Heath: I guess that was a big thing for us. We wanted to keep the momentum of at least doing something. Everything’s kind of first shut down. So that’s actually why we decided to go into writing mode. At a time when a lot of people were starting to kind of do all of their live streaming shows and that kind of thing, we decided we didn’t really want to partake in any of that. Let’s just hunker down and try and start getting a bunch of songs written up and try to find our way in the studio. So that was basically what our kind of plan was, was to try. And we didn’t know how long the pandemic was going to last. It was gonna be six months, or a year or two years, or whatever. And obviously, it ended up more of the latter. So it kind of worked to our advantage in some aspects, just to where we tried to take advantage of that time and get in. So we tracked five new songs, got them all kind of buttoned up to where we could start releasing them quarterly, basically, to where we could do a series of singles, and just kind of focus on each song for each quarter. And so that’s what we did “Feel” in Q4 of last year, Q1 of this year, was “Curves.” And then in Q2, we’ve got a song called, “Let Me Be” we’re looking at, and then a song, “Dance With Me,” that’ll be in the following quarter as well. So and then, kind of continuing on from there. So I mean, as far as the pandemic, it was kind of beneficial, I guess, from a musical aspect. But we had the same challenges that everybody else had to deal with on this.
Chris: I guess, for me, it’s pretty much echoing a lot of the same stuff. And at the time, “Curves,” Texas had just literally been through what we call the “snowpocalypse,” where it had the big, really bad winter storm. People were without power, and it was just kind of nutty. And, it helps that it was a good time to create, because there wasn’t really a whole lot else you could do during that time. Austin was pretty much shut down for a couple of weeks, and it was pretty sketchy there for a little while. I’ve been trying to do some self improvement stuff, like working out and trying to keep your mind occupied, keep your body fit. And, of course, I would say, I probably did quite a bit more whiskey drinking. <Laughter> COVID wasn’t very kind on the waistline, but yeah basically, just trying to create ways to keep the wheels moving forward, because this COVID thing was so impactful for so many musicians, and so many bands weren’t able to tour. And shows were very, very limited, especially in the cold weather, and quite frankly, it didn’t make any sense to risk people’s lives and risk our own lives. So really, writing was the focal point for what we were doing during the pandemic.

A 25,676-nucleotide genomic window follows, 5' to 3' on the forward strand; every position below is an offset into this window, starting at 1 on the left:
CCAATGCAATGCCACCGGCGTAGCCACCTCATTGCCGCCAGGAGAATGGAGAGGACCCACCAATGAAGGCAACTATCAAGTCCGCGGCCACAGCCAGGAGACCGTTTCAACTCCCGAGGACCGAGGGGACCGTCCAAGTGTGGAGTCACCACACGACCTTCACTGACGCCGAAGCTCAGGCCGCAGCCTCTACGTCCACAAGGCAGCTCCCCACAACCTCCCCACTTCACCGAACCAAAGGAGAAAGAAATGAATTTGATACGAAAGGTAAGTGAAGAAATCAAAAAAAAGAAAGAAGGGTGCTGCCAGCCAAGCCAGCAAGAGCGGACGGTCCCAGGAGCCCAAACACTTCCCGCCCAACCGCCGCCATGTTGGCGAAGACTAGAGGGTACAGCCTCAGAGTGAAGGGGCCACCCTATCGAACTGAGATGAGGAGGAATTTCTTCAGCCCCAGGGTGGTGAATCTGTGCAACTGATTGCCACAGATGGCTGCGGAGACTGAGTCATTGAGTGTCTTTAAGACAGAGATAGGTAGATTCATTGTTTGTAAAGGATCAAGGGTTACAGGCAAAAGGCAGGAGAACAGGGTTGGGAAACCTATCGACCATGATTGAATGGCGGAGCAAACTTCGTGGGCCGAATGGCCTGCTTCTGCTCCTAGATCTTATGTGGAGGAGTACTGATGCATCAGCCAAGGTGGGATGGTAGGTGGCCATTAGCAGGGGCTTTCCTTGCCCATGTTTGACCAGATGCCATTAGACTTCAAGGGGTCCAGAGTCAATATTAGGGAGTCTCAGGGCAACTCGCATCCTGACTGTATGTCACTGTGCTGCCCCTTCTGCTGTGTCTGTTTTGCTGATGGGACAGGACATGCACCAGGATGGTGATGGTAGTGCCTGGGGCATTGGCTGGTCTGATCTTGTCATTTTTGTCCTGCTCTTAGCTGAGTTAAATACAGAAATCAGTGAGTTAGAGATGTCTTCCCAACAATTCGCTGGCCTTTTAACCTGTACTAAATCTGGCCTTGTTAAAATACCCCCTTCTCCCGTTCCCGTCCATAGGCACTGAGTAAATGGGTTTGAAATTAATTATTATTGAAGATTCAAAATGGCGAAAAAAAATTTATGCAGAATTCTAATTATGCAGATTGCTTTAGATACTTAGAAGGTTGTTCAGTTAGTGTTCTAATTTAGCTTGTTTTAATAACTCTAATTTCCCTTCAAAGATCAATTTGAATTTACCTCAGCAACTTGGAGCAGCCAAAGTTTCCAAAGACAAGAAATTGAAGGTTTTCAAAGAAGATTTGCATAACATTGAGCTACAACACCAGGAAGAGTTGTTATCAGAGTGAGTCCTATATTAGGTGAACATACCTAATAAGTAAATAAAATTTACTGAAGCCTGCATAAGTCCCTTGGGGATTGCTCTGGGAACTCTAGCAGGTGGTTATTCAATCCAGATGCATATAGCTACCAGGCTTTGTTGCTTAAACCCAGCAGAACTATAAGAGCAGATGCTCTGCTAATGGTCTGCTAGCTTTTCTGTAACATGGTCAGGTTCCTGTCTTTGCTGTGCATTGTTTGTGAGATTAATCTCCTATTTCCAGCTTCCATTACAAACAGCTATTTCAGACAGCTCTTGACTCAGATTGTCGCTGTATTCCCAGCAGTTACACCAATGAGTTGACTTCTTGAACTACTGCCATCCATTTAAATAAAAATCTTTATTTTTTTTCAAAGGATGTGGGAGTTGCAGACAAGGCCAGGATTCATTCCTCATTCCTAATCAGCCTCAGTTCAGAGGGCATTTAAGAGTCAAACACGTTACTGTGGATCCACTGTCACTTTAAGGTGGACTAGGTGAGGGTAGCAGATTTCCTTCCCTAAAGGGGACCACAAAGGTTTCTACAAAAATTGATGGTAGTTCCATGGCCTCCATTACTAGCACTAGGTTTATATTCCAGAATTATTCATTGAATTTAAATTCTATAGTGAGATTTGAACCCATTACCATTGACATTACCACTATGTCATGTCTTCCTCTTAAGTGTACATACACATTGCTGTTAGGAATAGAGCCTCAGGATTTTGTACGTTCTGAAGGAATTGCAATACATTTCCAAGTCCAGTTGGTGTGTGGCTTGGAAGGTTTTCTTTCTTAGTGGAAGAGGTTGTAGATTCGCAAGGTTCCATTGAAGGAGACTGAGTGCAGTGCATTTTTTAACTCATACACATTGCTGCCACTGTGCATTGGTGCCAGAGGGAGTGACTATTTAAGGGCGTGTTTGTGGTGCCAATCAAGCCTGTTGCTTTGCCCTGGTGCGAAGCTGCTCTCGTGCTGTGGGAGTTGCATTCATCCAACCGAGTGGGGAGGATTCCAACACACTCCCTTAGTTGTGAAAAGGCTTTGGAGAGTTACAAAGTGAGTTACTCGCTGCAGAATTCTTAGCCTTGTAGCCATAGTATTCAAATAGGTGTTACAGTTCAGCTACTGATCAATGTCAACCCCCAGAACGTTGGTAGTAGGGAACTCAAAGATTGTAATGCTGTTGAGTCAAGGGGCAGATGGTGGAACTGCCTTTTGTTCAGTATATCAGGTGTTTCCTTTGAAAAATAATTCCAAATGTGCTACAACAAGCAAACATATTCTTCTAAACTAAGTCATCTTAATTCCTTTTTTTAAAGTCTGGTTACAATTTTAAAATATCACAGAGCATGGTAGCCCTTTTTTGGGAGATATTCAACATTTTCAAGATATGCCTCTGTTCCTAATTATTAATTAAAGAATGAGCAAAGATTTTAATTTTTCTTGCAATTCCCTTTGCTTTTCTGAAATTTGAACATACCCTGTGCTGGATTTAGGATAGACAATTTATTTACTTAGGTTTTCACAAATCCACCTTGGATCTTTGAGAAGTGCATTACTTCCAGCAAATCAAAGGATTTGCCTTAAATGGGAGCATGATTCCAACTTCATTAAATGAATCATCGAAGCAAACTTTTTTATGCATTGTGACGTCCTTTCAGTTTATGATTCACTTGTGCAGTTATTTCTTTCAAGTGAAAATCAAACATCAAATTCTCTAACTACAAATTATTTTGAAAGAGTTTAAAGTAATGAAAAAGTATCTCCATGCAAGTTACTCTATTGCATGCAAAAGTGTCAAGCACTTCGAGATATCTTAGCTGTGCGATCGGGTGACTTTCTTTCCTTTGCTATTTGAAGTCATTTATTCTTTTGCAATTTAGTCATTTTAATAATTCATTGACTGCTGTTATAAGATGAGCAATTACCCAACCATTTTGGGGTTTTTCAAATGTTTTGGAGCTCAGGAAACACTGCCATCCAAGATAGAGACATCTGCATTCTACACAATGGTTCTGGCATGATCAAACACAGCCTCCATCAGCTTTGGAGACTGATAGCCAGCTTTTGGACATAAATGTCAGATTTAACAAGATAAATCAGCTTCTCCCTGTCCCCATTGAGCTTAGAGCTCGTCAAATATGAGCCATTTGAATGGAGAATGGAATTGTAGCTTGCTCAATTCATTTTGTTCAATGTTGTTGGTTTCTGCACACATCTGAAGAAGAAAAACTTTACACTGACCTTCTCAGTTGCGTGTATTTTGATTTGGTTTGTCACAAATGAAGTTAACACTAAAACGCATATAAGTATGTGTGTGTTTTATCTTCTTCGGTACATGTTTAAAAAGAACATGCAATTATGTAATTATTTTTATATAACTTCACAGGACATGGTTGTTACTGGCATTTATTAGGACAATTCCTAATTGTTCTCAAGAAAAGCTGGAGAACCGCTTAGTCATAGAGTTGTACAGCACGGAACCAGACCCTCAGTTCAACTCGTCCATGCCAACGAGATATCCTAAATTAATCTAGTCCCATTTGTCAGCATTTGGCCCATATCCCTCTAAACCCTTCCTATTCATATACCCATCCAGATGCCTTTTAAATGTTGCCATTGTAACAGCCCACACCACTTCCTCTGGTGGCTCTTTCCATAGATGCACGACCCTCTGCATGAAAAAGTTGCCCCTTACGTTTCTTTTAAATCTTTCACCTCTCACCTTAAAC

Yeah, and Austin is a very big music city in general. So what types of things do you take from being in that area that you bring back into your own music?
Chris: I mean, Austin is certainly a mecca for live music. There’s just tons and tons of bands. I’d say it’s good in some respects, and it’s hard in others. We don’t really have the industry down here like LA, New York, or Nashville does, but we do have a ton of bands. So there’s a lot of competition. And with the advent of technology and the increasing capabilities to do things DIY, and putting music out yourself, the markets are flooded with new music every day. I can’t remember what is going on right now of how many songs are uploaded a day,
Heath: It’s like something like 70,000 songs per day get added to Spotify. So, it’s really tough to stand out even in our own backyard in Austin with it being so competitive. So, one way to kind of set yourself apart is by playing live shows, and being a really good live performance band. But with that not going on, it really boils down to music, and what you’re able to do through music and social media. I don’t know that Austin quite gets the support that maybe it could. Lots and lots of people have moved here, and it’s grown tremendously. And a lot of the aspects that drew people in, a lot of musicians are having a much harder time living here, because the cost of living has gone up. And so some of the things that inspired people to move here now kind of have been threatened a little bit because of the development and because of population growth. And South by Southwest is still a really cool thing. I was glad that it actually went on this year, because it was canceled the previous year, or I think they did an online event. And then the previous year before that it was canceled. And then we have the Austin City Limits Music Festival, which is another big kind of music event that happens here. So it’s a great town to be from, but not necessarily easy to be in.